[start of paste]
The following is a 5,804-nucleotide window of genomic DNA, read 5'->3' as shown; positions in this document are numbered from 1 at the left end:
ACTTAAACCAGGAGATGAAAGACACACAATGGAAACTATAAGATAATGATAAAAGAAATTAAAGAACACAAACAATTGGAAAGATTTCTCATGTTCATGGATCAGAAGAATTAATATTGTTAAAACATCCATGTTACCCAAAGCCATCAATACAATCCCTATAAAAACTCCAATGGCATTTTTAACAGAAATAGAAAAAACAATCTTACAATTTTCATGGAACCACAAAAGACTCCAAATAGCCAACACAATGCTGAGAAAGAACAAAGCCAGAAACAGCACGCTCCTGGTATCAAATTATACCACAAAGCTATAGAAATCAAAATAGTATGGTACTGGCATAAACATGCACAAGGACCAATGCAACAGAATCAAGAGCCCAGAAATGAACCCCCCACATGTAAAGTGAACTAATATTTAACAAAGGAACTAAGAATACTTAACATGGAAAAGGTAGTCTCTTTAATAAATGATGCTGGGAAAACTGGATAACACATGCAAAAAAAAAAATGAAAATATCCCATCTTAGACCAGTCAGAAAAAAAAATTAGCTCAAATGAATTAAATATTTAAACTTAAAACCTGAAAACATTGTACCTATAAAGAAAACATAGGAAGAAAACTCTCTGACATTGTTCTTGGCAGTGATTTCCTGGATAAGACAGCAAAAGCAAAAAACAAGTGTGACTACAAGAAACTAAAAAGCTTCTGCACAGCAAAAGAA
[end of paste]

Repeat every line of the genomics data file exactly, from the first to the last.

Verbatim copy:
The following is a 5,804-nucleotide window of genomic DNA, read 5'->3' as shown; positions in this document are numbered from 1 at the left end:
ACTTAAACCAGGAGATGAAAGACACACAATGGAAACTATAAGATAATGATAAAAGAAATTAAAGAACACAAACAATTGGAAAGATTTCTCATGTTCATGGATCAGAAGAATTAATATTGTTAAAACATCCATGTTACCCAAAGCCATCAATACAATCCCTATAAAAACTCCAATGGCATTTTTAACAGAAATAGAAAAAACAATCTTACAATTTTCATGGAACCACAAAAGACTCCAAATAGCCAACACAATGCTGAGAAAGAACAAAGCCAGAAACAGCACGCTCCTGGTATCAAATTATACCACAAAGCTATAGAAATCAAAATAGTATGGTACTGGCATAAACATGCACAAGGACCAATGCAACAGAATCAAGAGCCCAGAAATGAACCCCCCACATGTAAAGTGAACTAATATTTAACAAAGGAACTAAGAATACTTAACATGGAAAAGGTAGTCTCTTTAATAAATGATGCTGGGAAAACTGGATAACACATGCAAAAAAAAAAATGAAAATATCCCATCTTAGACCAGTCAGAAAAAAAAATTAGCTCAAATGAATTAAATATTTAAACTTAAAACCTGAAAACATTGTACCTATAAAGAAAACATAGGAAGAAAACTCTCTGACATTGTTCTTGGCAGTGATTTCCTGGATAAGACAGCAAAAGCAAAAAACAAGTGTGACTACAAGAAACTAAAAAGCTTCTGCACAGCAAAAGAA